6 Effective Strategies for Managing Seasonal Affective Disorder During the Winter

As we get into the depths of the winter months, many of us may begin to feel a little “blue.” For most, this is just a fleeting feeling, but for others, it’s more severe. It’s called seasonal affective disorder, or SAD, for short. Seasonal depression tends to affect someone the most during the wintertime, according to psychotherapist Malin McKinley.

McKinley points out that SAD is caused by a decrease in both daylight and sunlight, leading to biochemical imbalances in the brain. This can lead to symptoms such as a lack of energy, hypersomnia (or too much sleeping), and even suicidal ideation. For the roughly 10 million Americans affected by SAD, including many in the Pacific Northwest, Alaska and the Northeast, it’s more than just a case of the “winter blues.” And worse, women are four times more likely to be diagnosed with SAD than men, researchers at Boston University say.

One thing to know though, is that SAD isn’t limited to the winter months. The disorder can be experienced at any point in the year, with many experiencing its polar opposite in spring and early summer — a manic phase when the days are longer. It’s a terrible cycle often cyclical in nature, making it difficult to break out of.

How can it be treated? Though antidepressants and even light therapy are advised to treat the disorder, they are only part of the solution. According to New York therapist Amy Cirbus, you need a routine that gets you past the depressive symptoms. Ensure that you get activities during the day and find your triggers so you can avoid the situations that make you feel down. Light therapy can also play a major role in addressing SAD. Sunlight exposure affects the body’s ability to produce the right hormones and has a big impact on mental health overall. And don’t forget to get enough vitamin D — it’s essential.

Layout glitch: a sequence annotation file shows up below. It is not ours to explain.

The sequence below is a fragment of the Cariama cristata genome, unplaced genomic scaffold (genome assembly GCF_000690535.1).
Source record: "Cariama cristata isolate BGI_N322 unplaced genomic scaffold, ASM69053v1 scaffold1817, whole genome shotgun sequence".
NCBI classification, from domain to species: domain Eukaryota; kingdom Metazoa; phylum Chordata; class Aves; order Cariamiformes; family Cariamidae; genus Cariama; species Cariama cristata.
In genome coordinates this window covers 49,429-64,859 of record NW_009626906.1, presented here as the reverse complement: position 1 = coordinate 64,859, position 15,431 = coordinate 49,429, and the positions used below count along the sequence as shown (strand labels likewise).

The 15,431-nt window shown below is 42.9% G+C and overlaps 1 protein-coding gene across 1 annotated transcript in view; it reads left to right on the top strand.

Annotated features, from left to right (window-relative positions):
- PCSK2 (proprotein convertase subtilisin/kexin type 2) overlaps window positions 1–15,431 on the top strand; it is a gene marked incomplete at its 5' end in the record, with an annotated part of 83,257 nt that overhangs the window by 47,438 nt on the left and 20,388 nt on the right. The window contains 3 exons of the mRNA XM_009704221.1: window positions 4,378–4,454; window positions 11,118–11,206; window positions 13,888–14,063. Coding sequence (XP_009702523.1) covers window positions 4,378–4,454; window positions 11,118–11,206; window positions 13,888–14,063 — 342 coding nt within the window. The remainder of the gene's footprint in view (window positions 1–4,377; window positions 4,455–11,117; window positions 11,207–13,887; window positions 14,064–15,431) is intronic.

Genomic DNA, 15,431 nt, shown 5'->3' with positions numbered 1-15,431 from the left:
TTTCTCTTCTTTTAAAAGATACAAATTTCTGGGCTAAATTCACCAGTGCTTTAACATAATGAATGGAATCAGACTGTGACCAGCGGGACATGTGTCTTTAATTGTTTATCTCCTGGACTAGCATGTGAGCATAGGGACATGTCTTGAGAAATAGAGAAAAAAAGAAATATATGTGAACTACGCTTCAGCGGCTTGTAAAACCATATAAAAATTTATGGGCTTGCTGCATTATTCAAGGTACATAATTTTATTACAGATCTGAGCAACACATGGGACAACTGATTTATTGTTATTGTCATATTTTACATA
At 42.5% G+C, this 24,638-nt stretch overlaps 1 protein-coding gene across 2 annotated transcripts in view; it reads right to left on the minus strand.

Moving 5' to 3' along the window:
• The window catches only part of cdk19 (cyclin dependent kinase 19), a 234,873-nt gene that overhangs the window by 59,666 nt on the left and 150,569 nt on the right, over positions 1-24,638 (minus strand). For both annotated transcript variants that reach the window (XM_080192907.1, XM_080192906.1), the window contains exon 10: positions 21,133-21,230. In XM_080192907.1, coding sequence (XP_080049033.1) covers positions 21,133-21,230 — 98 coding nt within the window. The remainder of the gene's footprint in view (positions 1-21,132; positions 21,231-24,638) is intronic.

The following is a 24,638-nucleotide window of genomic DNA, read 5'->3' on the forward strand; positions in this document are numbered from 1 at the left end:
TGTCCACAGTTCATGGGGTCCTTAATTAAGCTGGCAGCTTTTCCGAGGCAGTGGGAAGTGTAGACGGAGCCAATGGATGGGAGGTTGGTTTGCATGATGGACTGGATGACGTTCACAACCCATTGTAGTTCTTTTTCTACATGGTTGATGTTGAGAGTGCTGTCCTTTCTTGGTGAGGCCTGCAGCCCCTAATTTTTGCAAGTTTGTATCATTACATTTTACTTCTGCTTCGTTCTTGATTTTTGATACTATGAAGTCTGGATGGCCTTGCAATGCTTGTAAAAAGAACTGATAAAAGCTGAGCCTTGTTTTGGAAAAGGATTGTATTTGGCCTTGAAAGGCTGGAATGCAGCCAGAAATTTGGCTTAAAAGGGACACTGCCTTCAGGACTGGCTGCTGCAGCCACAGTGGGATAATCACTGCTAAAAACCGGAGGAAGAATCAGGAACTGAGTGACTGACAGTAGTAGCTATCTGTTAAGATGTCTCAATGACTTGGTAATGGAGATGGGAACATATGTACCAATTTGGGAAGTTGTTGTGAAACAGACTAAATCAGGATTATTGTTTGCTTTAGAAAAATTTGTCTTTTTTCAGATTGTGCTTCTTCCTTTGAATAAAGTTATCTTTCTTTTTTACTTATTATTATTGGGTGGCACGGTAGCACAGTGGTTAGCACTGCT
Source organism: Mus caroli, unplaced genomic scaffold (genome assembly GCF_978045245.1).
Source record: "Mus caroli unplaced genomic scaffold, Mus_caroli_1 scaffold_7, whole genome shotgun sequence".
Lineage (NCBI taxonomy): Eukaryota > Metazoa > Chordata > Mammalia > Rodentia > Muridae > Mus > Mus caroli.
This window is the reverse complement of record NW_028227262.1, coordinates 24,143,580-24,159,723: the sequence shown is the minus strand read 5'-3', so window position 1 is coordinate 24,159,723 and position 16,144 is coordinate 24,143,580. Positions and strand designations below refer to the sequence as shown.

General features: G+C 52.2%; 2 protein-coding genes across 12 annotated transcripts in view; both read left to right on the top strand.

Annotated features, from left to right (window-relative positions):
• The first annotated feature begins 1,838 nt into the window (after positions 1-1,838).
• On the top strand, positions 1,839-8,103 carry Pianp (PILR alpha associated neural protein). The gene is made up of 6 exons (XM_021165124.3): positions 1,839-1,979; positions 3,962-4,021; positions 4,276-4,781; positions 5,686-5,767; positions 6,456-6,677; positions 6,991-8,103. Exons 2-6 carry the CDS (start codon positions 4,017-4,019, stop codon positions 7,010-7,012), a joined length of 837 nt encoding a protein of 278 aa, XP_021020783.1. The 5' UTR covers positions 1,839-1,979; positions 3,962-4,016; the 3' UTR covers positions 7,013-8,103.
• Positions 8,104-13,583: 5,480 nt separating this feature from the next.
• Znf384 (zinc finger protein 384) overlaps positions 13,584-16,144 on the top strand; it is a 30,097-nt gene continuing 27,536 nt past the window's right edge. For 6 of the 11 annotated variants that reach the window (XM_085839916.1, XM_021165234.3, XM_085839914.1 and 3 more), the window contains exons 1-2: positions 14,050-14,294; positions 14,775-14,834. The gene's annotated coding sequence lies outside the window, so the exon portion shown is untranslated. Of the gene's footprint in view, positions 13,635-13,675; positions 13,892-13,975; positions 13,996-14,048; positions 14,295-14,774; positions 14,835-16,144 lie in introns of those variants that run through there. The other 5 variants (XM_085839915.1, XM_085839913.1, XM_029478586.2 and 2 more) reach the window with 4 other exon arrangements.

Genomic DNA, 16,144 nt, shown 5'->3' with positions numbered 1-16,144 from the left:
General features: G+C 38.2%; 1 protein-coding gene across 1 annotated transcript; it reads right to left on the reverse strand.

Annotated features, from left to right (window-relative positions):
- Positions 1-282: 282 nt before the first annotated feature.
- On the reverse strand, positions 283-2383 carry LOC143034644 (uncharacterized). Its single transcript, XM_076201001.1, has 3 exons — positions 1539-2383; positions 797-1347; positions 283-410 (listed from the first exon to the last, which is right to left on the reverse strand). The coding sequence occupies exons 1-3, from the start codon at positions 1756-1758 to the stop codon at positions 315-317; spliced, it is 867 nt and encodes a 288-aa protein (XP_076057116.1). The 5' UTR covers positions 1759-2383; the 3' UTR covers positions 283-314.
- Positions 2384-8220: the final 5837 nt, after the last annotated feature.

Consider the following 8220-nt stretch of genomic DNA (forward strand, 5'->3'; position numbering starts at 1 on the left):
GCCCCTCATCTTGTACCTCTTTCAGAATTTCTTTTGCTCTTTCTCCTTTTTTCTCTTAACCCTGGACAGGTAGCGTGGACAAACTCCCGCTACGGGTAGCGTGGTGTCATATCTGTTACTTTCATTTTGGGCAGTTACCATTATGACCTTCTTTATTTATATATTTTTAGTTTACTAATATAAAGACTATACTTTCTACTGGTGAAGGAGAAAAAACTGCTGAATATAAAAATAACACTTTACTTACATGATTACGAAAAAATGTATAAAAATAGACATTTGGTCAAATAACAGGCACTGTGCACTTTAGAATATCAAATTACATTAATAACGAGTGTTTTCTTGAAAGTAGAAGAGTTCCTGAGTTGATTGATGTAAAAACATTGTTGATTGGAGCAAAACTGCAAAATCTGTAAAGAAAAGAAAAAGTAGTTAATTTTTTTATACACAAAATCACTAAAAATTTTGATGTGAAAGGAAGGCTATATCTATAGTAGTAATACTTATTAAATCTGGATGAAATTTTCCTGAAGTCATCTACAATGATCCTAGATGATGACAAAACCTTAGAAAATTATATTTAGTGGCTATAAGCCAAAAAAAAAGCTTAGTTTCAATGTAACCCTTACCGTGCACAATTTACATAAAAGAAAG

As the cold nights draw in, it’s essential to keep your mental health at its best. Eat healthily, exercise, and connect with loved ones. If you think your SAD is seriously hindering your ability to get through the day, focus on work and maintain relationships, then see a licensed health care provider. And if that’s not an option for you, there are now plenty of therapy apps that match you with a therapist based on your answers to a questionnaire. And although talking to a professional is highly encouraged, there are alternative ways that can boost your mental health without therapy.

Finally, it’s important that if you have negative thoughts or any symptoms, please seek help immediately. if you are located in the US, you can call the National Suicide Prevention Lifeline at 1-800-273-TALK (8255) or text CONNECT to 741741. In the UK, you can call the Samaritans at 116 123. In Australia, call Lifeline at 13 11 14 for crisis support. And for additional help, you can contact the following 13 suicide and crisis hotlines. Give it a try. Your life is always worth it!

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